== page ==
About the 20 percent toxin number, Glaser offered, “I certainly have never heard of that.”
Following up with Kaps and Berlingeri, I asked whether they could send me a link to the sweat study or the other source HigherDOSE used in obtaining that 20 percent number. After a few more requests, Kaps got back to me with a link to this page on infraredsauna.com, highlighting this paragraph:
These special saunas are believed to be more effective in moving toxins through the skin than steam saunas because in the far-infrared thermal system only 80 to 85 percent of the sweat is water with the non-water portion being principly [sic] cholesterol, fat-soluable [sic] toxins, toxic heavy metals, sulfuric acid, sodium, ammonia and uric acid. Using the skin as an essential aspect of chelation therapy is important and makes complete medical sense.
Unfortunately, although we have been assured that this makes complete medical sense, this website does not reference a study, or provide any sort of evidence. The main page of the site sells Jacuzzi-brand infrared saunas, though this specific “mercury exposure” page seems, oddly, to be a different site altogether. (The page later touts the benefits of detox foot patches, which are a scam.)
But HigherDOSE and Jacuzzi aren’t the only infrared-sauna brands advertising this number. The 20 percent versus 3 percent distinction is a major selling point for almost all infrared-heat retailers, and it’s typically offered without citation. In a few cases I found, though, there is a citation—a parenthetical neither quoting nor linking to anything, while seeming, at the same time, quite official: “(Widmaier, Raff, Strang & Vander).”
This refers to the textbook Vander’s Human Physiology: The Mechanisms of Body Function by Eric P. Widmaier; Hershel Raff, Ph.D.; and Kevin T. Strang.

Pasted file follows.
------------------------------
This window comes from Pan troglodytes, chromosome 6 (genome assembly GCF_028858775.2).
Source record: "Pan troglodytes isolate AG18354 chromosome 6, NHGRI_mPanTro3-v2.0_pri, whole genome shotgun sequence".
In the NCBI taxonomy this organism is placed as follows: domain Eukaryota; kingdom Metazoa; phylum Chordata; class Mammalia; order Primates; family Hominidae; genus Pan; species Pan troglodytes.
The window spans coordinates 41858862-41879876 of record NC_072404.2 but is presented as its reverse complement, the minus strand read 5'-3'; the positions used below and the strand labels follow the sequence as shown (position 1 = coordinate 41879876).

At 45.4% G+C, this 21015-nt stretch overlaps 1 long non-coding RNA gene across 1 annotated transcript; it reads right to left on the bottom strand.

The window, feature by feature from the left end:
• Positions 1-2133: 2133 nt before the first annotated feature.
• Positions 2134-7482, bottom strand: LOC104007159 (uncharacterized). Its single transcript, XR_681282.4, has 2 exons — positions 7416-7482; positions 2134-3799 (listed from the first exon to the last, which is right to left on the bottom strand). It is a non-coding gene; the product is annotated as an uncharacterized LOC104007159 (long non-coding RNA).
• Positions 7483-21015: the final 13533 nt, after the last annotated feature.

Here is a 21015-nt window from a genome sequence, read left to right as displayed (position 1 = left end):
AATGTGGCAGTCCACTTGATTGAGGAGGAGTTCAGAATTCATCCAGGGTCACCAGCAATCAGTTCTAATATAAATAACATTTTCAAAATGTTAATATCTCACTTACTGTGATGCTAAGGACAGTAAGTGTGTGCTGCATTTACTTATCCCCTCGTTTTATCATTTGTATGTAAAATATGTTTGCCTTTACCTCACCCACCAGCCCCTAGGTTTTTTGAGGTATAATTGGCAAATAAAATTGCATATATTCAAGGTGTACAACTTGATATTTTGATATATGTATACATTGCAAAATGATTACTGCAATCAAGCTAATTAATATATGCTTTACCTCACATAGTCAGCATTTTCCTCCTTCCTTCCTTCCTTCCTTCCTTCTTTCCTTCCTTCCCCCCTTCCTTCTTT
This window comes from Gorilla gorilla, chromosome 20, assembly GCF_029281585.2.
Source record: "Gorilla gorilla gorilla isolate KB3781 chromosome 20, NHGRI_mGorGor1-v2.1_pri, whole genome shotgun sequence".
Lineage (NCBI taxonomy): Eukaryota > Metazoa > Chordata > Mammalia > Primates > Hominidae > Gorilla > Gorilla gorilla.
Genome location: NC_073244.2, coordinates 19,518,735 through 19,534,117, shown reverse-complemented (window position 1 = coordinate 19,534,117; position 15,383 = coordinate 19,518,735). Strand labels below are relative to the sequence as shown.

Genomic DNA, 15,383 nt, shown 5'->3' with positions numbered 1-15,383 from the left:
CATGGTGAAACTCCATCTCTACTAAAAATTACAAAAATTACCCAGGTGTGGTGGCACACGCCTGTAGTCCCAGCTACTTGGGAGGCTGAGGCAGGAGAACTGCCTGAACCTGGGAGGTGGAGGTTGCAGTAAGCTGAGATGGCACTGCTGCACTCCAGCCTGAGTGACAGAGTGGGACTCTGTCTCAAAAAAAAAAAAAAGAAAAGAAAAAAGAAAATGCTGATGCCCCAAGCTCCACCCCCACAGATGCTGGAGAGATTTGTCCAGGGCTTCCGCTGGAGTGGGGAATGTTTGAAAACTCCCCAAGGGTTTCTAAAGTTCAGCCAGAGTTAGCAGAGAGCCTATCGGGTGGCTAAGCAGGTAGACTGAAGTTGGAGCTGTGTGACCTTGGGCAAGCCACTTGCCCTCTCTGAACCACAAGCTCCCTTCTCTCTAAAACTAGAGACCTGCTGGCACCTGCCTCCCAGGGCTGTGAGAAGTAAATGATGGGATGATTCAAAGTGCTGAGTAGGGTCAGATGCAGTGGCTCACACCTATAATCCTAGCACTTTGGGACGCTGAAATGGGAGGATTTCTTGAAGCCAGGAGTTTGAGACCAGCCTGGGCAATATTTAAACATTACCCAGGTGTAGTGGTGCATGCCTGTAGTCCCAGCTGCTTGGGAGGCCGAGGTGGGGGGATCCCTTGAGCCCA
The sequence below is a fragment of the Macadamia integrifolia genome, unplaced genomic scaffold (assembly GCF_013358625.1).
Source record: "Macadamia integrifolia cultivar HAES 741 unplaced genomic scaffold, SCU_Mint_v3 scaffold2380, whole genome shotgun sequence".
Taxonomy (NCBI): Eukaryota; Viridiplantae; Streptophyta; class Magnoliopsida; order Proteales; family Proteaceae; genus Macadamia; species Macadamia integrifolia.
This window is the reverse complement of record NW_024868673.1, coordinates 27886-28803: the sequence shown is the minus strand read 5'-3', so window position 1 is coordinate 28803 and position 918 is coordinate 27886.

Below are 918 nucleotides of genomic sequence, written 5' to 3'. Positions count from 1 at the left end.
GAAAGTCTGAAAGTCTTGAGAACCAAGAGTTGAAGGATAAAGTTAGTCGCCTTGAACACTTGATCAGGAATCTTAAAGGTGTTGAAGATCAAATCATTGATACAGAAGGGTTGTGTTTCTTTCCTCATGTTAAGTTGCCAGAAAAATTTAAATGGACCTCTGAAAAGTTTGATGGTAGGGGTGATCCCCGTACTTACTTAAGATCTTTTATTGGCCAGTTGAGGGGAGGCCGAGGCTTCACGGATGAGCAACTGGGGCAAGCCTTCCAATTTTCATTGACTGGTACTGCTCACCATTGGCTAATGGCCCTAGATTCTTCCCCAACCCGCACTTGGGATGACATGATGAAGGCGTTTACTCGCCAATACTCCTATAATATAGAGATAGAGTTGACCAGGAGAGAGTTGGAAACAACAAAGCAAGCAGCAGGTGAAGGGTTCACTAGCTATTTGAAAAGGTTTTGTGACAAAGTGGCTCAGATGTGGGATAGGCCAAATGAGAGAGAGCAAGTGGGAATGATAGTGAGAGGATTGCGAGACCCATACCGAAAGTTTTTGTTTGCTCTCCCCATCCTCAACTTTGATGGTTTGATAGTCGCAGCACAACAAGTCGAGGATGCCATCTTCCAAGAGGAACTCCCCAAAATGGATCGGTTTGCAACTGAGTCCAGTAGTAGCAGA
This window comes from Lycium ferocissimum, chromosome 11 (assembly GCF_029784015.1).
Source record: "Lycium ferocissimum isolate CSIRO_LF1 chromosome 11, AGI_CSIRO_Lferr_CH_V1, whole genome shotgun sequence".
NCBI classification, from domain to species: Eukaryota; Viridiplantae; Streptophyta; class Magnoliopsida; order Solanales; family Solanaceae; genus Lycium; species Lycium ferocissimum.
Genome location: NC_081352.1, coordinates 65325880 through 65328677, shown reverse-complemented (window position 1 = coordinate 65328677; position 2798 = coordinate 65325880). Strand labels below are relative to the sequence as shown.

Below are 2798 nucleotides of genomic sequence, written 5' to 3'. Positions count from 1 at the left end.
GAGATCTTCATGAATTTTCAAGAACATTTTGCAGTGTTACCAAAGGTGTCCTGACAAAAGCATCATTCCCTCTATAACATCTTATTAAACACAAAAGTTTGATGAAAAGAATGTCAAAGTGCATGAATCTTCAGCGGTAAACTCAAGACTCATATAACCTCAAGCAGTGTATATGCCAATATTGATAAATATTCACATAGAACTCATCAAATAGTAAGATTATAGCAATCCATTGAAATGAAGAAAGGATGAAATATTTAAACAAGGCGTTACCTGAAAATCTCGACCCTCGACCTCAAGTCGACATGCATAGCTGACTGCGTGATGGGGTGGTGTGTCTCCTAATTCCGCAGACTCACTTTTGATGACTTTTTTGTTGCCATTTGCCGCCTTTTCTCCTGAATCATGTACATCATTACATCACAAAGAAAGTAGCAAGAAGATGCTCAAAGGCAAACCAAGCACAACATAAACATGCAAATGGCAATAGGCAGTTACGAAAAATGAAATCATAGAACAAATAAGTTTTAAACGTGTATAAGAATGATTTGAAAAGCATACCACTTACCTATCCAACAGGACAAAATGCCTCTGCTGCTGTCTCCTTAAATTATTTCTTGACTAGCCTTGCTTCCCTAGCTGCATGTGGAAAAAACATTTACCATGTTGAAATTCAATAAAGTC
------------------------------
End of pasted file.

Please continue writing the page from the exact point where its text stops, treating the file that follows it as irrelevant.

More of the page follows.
I purchased a copy of Vander’s Human Physiology from Amazon and couldn’t find substantiation of the claim, nor could I find it by searching for key terms in a PDF of the textbook, which was easier and what I should have done first. But the textbook was very confusing. Maybe, I thought, the evidence was simply beyond my grasp. Rather than rely on my own reading of the text, I sought confirmation from those who I believed would know best: the authors.
I was able to reach Eric P. Widmaier, Hershel Raff, and Kevin T. Strang through email. Is this claim substantiated by what is found in Vander’s Human Physiology? Maybe you would like to pause in your reading for suspense. Okay. The answer is: No. They each told me that it is not. “We do discuss that sweat contains salt (sodium and chloride) that can represent a large loss of electrolytes with a large volume of sweat (e.g., exercising on a hot day),” Raff said. Very tiny amounts of lead, copper, and nickel do appear in sweat, but if you have dangerously high concentrations of these metals in your body, it is probably best that you visit a hospital rather than an infrared sauna.
“I have no idea what those citing our textbook would be referencing,” Strang said. “Our book certainly mentions sweating as a physiological response, and that sweat contains [salt] and some ‘other’ substances. But we have no in-depth statistics about toxins.” Each doctor mentioned that it is possible research about this exists, but if it does, they have not seen it.
It’s nice to sit, be warm, and listen to Brian Eno. It’s nice to have nothing to do, and to be afraid to look at your phone because you’re worried that the heat might break it. And I did feel happier after being inside the HigherDOSE infrared sauna. On my way home, I almost tweeted “I LOVE NEW YORK,” because I was overcome with joy and my love for New York. (Ultimately I decided against the tweet.) The feeling was similar to the endorphin rush you get after working out, only without getting, you know, most of the benefits of working out. My heart rate had increased; I had relaxed; my skin enjoyed a short-lived glow. It was nice.
But, as far as I can tell, it seems like that’s all you can say for sure about infrared saunas. They are nice. (Aside from how they lie to people about their health while stealing their money.)